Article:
Some Google workers who’ve been laid off earned as much as $1 million a year, report says

Some employees who earned as much as $1 million were also cut, The Information reported.

Sam Tabahriti

Sundar Pichai announced 12,000 job cuts on Friday. Jerod Harris/Getty Images

Some of the 12,000 staff whose roles were cut by Alphabet CEO Sundar Pichai on Friday included both high performers and workers making seven figures, The Information reported.

Google managers, who spoke on condition of anonymity, told the outlet that some who lost their jobs included those with high scores on performance reviews or in managerial positions earning between $500,000 and $1 million a year.

The average salary for a manager at the tech giant in the US was about $165,000, according to employment website Indeed.

In January 2022, Insider reported that four executives got a pay rise to $1 million as well as more share options after they complained about pay and inflation.

Google didn’t immediately respond to a request for comment from Insider.

“We hired for a different economic reality than we face today,” Pichai said in an email to all employees on Friday, and took “full responsibility for the decisions that led us here.”

An Insider source, whose employment at Google has been verified, said the company had last month brought in a new “support check-in” policy that they described as a “compassionate-sounding euphemism for a performance warning mark on your personal record.”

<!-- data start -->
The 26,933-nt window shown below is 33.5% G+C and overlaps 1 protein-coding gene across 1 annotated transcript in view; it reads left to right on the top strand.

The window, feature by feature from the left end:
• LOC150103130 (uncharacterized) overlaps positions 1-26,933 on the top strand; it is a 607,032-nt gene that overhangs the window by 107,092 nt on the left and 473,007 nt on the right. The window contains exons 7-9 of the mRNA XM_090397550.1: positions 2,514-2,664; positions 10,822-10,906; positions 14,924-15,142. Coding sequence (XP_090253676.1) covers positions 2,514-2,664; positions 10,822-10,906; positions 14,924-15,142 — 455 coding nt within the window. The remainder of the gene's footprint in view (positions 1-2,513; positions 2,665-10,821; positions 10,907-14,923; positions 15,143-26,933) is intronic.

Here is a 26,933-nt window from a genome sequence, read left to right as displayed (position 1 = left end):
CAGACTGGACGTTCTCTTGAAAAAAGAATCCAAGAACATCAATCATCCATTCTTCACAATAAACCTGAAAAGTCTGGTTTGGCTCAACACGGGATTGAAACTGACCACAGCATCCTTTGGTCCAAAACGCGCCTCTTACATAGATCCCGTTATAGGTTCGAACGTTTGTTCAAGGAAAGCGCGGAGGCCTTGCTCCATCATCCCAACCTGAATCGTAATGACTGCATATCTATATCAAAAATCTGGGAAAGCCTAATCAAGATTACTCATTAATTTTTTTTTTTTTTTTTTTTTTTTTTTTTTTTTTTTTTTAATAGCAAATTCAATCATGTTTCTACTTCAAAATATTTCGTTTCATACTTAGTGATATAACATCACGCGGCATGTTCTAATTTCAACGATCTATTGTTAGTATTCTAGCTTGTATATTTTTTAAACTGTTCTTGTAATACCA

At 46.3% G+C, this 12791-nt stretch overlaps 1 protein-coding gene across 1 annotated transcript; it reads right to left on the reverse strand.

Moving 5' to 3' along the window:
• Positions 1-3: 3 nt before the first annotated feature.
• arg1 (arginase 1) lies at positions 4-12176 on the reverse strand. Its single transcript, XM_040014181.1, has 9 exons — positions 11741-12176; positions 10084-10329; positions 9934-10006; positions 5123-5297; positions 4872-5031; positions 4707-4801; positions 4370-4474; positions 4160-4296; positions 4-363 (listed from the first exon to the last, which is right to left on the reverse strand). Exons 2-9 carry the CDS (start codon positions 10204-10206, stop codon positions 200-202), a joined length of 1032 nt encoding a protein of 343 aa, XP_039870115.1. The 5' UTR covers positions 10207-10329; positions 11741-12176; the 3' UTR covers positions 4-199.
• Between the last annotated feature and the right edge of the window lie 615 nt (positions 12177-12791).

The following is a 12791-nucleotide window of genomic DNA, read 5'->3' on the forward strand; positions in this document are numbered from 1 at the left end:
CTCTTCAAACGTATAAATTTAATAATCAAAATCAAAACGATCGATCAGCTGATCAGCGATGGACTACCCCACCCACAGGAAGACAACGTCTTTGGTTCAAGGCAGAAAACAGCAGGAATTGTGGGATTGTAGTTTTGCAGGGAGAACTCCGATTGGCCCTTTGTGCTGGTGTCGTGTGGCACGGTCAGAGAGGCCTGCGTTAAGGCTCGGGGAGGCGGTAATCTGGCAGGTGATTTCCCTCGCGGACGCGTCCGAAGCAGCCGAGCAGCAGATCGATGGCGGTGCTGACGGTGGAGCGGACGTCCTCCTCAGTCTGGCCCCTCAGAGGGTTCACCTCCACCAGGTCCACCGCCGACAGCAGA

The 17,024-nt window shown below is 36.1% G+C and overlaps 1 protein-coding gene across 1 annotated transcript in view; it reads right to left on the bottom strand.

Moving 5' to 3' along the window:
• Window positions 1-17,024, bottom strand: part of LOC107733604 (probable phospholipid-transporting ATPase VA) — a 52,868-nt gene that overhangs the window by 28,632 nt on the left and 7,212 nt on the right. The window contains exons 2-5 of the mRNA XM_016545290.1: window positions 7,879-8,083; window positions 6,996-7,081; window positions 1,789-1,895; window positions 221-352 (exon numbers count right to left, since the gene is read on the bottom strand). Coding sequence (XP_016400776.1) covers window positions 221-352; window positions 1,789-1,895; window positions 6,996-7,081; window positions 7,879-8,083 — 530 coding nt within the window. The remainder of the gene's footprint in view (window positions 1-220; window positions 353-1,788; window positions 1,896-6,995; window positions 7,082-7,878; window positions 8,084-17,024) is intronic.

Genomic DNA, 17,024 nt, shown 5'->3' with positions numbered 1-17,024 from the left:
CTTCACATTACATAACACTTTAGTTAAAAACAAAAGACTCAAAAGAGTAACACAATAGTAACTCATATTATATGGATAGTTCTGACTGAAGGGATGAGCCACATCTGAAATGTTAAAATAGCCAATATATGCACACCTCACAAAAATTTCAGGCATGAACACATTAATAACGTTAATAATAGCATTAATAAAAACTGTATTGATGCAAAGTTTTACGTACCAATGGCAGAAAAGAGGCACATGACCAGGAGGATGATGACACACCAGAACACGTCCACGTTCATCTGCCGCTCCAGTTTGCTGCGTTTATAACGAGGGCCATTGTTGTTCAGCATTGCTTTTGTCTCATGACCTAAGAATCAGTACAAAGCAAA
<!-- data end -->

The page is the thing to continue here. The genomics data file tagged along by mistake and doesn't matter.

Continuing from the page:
The source told Insider the new rating system amounted to a “talking-to” from managers to employees: “It’s a sign that you need to shape up, or start looking for another job soon.”

They added that someone from human resources had described it as “tough love,” prompting the employee to comment: “It implied that the company is like family to us, and they get to discipline us as a parent.”

According to The Information, Google told managers to put more employees into low-performing categories during performance reviews.

The system was particularly punitive to new recruits, said the employee who spoke to Insider. Some who had only worked at the company for three months had already had a “support check-in” catch-up about not meeting all their expectations, the employee added.

A spokesperson for Alphabet Workers Union told Insider earlier this month that there had not been any complaints from new employees. It didn’t immediately respond to a request for comment from Insider asking for an update on sentiment following the layoffs.

Source: Business Insider

The views expressed in this article are the author’s own and do not necessarily reflect Coverpage’s editorial stance

 

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